Pi Tau Sigma (PTS)

About PTS

Pi Tau Sigma at Colorado State University

Pi Tau Sigma is an honors society that is so much more than just a resume builder. At Colorado State University, our goal is to is provide students with the hard and soft skills needed to excel in industry. We introduce you to industry professionals and engineering professors that can provide mentoring, advising, and internship/research opportunities. As a member, you will have the opportunity to travel across the country to network with other chapters, their advisors, national board members, and PTS alumni, all while learning leadership skills and making new friends.

Our chapter’s focus is not just to prepare you for your future by helping you get your first job, but to also enhance the engineering community at CSU and in Northern Colorado. We have been involved in many community outreach projects, and are proud to serve Fort Collins in every way possible. Upcoming volunteering opportunities are listed on the volunteering page.


Pi Tau Sigma came into being on March 16, 1915, at the University of Illinois. A similar organization embarked November 15, 1915, at Wisconsin, and other local organizations (such as the Carzeuran of Purdue) were soon to become active.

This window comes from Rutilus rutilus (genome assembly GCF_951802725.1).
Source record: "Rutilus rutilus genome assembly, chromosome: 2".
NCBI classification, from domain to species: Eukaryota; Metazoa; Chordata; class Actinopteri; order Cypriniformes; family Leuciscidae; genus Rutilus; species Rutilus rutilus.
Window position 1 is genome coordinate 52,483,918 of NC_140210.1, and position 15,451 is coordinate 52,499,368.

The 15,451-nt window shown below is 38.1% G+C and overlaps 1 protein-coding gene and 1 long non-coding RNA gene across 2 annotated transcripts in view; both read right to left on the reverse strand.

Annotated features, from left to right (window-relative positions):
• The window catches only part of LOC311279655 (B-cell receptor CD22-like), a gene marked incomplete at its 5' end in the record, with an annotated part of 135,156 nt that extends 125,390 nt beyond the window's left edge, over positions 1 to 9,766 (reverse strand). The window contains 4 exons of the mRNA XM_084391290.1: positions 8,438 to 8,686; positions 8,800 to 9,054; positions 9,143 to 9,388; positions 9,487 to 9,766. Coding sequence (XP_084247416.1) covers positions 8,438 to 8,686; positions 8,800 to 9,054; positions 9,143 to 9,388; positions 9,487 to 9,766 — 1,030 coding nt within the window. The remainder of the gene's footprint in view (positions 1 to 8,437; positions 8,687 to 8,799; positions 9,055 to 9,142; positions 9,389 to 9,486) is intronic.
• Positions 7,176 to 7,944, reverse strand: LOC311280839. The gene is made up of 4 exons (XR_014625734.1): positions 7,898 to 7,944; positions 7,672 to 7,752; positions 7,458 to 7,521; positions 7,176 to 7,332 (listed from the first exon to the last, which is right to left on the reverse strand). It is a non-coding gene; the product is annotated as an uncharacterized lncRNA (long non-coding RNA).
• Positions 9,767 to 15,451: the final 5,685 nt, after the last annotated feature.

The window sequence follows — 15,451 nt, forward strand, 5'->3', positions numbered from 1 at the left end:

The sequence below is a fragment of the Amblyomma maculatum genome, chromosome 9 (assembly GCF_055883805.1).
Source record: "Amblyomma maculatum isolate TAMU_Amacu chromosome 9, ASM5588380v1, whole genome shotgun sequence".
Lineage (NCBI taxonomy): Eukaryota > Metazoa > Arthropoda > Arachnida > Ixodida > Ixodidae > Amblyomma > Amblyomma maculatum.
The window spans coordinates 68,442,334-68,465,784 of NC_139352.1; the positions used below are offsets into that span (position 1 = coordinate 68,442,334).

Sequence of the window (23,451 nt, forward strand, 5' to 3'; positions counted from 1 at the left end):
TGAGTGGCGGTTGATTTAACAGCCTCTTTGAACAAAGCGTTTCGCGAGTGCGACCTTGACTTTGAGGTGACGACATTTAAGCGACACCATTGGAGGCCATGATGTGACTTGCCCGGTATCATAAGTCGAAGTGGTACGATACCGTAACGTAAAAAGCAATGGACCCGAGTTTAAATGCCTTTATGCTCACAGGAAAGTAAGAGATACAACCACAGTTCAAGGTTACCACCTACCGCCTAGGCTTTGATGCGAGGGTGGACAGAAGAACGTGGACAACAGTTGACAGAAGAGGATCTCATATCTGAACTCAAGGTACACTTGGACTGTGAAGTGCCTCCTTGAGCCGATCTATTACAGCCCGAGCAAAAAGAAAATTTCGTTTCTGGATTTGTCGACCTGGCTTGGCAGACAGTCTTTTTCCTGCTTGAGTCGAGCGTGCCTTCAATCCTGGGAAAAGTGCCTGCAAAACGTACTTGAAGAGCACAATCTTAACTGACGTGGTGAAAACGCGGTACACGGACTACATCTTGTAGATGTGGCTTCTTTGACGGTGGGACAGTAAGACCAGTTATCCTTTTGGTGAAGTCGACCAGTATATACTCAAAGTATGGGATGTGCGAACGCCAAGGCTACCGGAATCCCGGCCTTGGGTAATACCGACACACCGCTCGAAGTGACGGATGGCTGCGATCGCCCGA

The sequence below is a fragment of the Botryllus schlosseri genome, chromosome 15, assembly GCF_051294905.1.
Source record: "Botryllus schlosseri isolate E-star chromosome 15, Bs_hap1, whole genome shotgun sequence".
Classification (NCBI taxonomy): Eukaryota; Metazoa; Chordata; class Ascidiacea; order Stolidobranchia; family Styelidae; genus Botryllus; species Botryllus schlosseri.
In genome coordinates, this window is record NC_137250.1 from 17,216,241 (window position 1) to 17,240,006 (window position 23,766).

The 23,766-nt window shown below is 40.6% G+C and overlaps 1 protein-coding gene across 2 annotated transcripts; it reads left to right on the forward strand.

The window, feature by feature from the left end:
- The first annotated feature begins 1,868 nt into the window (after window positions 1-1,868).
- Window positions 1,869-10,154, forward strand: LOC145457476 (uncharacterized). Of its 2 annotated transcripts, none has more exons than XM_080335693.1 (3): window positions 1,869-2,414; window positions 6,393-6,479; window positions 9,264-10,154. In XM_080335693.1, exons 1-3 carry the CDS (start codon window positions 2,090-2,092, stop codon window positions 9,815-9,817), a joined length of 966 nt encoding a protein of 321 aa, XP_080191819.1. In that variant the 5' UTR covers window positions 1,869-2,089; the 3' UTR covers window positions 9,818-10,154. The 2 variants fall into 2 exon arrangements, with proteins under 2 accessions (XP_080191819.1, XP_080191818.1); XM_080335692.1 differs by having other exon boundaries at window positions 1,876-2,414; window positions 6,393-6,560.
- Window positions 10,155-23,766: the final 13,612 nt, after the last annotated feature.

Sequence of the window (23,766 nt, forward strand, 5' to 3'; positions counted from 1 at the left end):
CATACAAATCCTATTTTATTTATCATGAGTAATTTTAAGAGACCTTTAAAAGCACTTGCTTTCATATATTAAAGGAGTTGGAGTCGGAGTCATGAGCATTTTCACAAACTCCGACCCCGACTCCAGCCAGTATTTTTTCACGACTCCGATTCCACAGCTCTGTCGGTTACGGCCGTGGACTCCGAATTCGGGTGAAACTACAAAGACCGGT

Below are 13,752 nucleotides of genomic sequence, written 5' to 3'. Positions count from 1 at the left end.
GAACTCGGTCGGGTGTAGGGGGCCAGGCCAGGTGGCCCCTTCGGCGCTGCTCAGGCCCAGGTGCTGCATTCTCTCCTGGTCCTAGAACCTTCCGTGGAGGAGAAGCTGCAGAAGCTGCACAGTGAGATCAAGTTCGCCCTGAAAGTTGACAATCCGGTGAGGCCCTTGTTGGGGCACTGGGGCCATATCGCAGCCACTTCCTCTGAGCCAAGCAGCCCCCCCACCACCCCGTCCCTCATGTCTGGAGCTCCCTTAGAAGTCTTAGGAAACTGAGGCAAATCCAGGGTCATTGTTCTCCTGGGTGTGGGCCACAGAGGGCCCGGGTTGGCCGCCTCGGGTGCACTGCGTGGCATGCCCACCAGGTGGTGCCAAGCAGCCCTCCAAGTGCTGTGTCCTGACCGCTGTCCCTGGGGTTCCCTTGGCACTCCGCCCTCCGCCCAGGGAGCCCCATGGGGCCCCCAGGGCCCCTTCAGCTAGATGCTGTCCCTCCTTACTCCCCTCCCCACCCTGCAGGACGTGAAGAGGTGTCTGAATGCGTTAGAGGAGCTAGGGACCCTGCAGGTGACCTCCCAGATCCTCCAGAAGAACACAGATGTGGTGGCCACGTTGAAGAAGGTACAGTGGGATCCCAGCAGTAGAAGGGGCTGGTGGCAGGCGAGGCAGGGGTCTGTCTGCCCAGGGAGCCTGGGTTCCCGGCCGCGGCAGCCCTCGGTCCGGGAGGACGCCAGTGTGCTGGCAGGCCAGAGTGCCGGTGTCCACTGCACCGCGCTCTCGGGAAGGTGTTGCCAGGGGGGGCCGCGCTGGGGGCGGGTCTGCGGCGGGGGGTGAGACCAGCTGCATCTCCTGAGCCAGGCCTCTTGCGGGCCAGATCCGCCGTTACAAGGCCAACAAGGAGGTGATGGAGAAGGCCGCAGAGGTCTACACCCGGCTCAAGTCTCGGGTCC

The early leaders: Professors C. R. Richards, A. C. Willard, and O. A. Leutwiler of the University of Illinois; G. L. Larson of the University of Wisconsin; G. A. Young of Purdue University; and J. V. Martenis of the University of Minnesota, stand out for their early contributions.

In ten years Pi Tau Sigma grew to six chapters in the Midwest (Illinois Alpha, Wisconsin Alpha, Purdue Beta, Minnesota Gamma, Illinois Delta, and Missouri Epsilon). In 1925 the expansion continued to the east with the Penn State Zeta Chapter being installed. Six years later the Texas Kappa Chapter, and the following year the Colorado Mu Chapter established chapters in the south and west. Also in 1932 the expansion continued southeast to Georgia Tech Nu Chapter. It was not until nine years later that the first chapter was installed on the Pacific coast (Oregon State Omega). In twenty-six years Pi Tau Sigma became truly a national honorary mechanical engineering fraternity with a total of twenty-five chapters. During the succeeding four years nine additional chapters were installed.

From 1947 to 1958 forty new chapters were installed. The Chapter-At-Large was established in 1954. By the spring of 1993 the total established chapters had reached one hundred and fifty-three. Earlier, two established chapters in New York merged into one.  At the present, the number of chartered chapters stands at one hundred seventy-four.


Pi Tau Sigma members are chosen on a basis of sound engineering ability, scholarship (upper 25%), personality, and probable future success in their chosen field of Mechanical Engineering. There are three grades of membership: Honorary, Graduate, and Active. Honorary members are technical graduates actively engaged in engineering work; or members of mechanical engineering faculties. Graduate membership is conferred upon persons who would have been eligible had Pi Tau Sigma been established earlier in schools not having chapters, or upon those continuing graduate study. Active members are selected from the junior and senior mechanical engineering classes at their respective schools whose mechanical engineering curriculum must be accredited by ABET.